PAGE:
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ian mother, who has been in her grave these nineteen
my minister preached to me on the Sabbath-day. I remember, when on one occasion a punishment was promised me, that my mother took me by the hand, led me to
my father, and said, “ Father, won't you forgive the boy this time for my sake?” He looked at her and then at me, and said, “My son, for your mother's sake I forgive you this time.” And then she took me by the hand into her own blessed room, where many and many a time she took her children for prayer, and she said, “ My son, it is in some such way that our Father in heaven forgives us, for the sake of Him who pleads for us." I understood the practical relation of the Lord Jesus Christ to my soul a good deal better by that simple illustration than if I had learned it as a mere definition from the Catechism.- Dr.Vincent.
MRS. BEECHER.—My mother was one of those gentle softspoken, quiet little women, who, like oil, permeate every crack and joint of life with smoothness. With a noiseless step, an almost shadowy movement, her hand and eye were everywhere. Her house was a miracle of neatness and order-her children, of all
ages and sizes under her perfect control, and the accumulations of labour of all descriptions which beset a great family where there are no servants, all melted away under her hands as if by enchantment. She had a Divine magic, too, that mother of mine ; if it be magic to commune daily with the supernatural. She had a little room all her own, where, on a stand, always stood open the great family Bible, and when work pressed hard, and children were untoward, when sickness threatened, when the skeins of life were all crossways and tangled, she went quietly to that room, and kneeling over that Bible, took hold of a warm, healing, invisible hand, that made the crooked straight, and the rough places plain.—Mrs. H. B. Stowe.
Mrs. CECIL.—Richard Cecil once broke out in the pulpit thus : “As a public witness for God and His truth, I must tell you that you should never despair. No distressed woman ever hoped more against hope than the mother of your preacher. But she prayed and waited patiently. She put her trust in the Omnipotent arm. She not only prayed, but she instructed his mind, and then waited God's season. She lived long enough to hear that child preach the Gospel which he had once despised. And she said, 'Lord, now lettest Thou Thy servant depart in peace.”
EARLY EDUCATION. HE most philosophic of poets has said, “The child is father to the man; » and whenever we reflect that whatever of good or ill we see in the active world around us, was formed in the cradles and nurseries of a generation ago, we can scarcely exaggerate the im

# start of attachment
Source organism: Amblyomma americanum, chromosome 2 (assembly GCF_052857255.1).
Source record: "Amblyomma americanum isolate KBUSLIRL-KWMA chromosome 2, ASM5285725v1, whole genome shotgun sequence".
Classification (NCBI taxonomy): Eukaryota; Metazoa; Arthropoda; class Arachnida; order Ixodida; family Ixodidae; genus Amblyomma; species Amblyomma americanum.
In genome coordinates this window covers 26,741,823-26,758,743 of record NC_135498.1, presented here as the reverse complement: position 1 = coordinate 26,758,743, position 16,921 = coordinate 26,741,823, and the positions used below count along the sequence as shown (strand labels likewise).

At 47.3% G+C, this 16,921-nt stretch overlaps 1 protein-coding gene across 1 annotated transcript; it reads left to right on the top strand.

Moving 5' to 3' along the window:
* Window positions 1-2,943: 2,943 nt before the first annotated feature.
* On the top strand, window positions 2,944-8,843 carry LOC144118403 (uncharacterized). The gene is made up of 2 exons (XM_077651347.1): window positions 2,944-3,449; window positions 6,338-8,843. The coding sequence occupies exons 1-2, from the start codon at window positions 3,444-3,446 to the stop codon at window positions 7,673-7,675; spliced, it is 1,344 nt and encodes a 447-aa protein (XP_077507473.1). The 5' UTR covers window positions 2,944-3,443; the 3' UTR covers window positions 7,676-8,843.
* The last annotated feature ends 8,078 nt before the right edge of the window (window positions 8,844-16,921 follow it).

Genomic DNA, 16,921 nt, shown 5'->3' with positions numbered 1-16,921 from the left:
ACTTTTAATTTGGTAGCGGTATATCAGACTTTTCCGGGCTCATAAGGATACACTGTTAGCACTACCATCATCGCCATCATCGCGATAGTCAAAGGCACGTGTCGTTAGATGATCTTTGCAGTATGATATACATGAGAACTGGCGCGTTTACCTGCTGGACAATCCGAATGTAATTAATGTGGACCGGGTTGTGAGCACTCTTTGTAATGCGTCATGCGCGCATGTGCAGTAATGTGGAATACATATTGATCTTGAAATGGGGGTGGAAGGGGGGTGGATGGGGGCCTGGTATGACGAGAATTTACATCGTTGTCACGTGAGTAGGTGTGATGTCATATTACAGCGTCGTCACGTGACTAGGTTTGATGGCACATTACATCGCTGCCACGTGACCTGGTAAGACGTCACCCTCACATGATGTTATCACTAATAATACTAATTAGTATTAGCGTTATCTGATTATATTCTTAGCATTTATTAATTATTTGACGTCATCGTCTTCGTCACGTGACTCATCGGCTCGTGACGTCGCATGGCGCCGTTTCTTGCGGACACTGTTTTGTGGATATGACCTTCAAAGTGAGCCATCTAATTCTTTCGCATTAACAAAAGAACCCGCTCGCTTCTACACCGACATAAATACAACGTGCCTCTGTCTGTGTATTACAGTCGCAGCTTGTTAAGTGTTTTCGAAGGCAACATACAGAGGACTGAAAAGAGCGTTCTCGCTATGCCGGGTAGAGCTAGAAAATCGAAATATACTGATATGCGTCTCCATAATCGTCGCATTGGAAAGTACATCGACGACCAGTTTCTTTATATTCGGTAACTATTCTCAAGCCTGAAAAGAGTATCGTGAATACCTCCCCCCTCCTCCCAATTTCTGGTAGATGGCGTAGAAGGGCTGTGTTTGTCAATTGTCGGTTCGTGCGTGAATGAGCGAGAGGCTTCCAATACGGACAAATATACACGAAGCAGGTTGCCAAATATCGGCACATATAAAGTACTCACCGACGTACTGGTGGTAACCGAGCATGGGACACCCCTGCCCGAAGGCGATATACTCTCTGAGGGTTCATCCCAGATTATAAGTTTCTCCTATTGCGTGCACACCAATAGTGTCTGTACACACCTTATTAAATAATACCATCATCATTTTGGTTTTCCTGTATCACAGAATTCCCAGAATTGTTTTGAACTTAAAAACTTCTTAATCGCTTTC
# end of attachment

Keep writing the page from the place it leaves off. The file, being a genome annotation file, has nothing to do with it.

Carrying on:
portance of a little child. In him is folded up, as it were, the hope of the future; like a tiny acorn which incloses the pride of the future forest. And the child, the incipient man, is in our hands; the opening intellect, the budding feelings, the dawning conscience, are committed to our care; that immortal being, with all his vast relations, will largely be just what we make him. We hold in our hand the seal on which the soft, ductile, impressible wax of infant character is to be moulded.
Educated our children must be; whether we will or not, whether we think of it or not, we are educating them every day. Perhaps they are not sent to school,—still they are being educated. They may not yet know a letter of the alphabet,-still their education is making swift progress. By our speech and by our silence, by our looks, by the tones of our voice, by our habits and peculiarities, by our conversation with each other, by our companions, by every incident which our little ones witness, they are swiftly and surely educated,—that is, moulded, formed, trained to what they will be hereafter.
How important, therefore, it is to have right principles of education! that the training of our children may not be a desultory and uncertain process, depending on ever-varying influences, and liable to constant change and contradiction, but resembling the work of a skilful architect, who lays no stone without an object, and in whose hands the fabric hourly grows, according to a well chosen and predetermined plan, into a stately and useful edifice.
But here human wisdom is insufficient. The Christian parent at least feels, with intense anxiety, the solemnity of the task which he cannot evade, and desires heavenly aid in the momentous work. And is it not given? The writer believes it is; not grudgingly, not feebly, not uncertainly, but clearly, fully, and abundantly, at sundry times and in divers manners, in forms suited to various intelligences and capacities, by precept, by doctrine, by example, by beacon, has God directed His people to train up a child in the way he should go.—Emily Gosse.
"A LITTLE WHILE."
H! for the peace which floweth as a river,
Making life's desert places bloom and smile!
Amid the shadows of this little while" !
To face the storm, to wrestle with the strong; " A little while" to sow the seed with weeping,
Then bind the sheaves, and sing the harvest song.
And toil with weary steps through miry ways;
And clasp the girdle round the robe of praise.
To strive, by faith, love's mysteries to spell ;
And hail sight's verdict, “ He doth all things well.”
To way-side brooks, from far-off fountains fed
Beside the fulness of the fountain-head.
“ A little while" faith's flickering lamp to trim
To haste to meet Him with the bridal hymn.
The future glory, and the present smile,
Can light the promise of the little while.”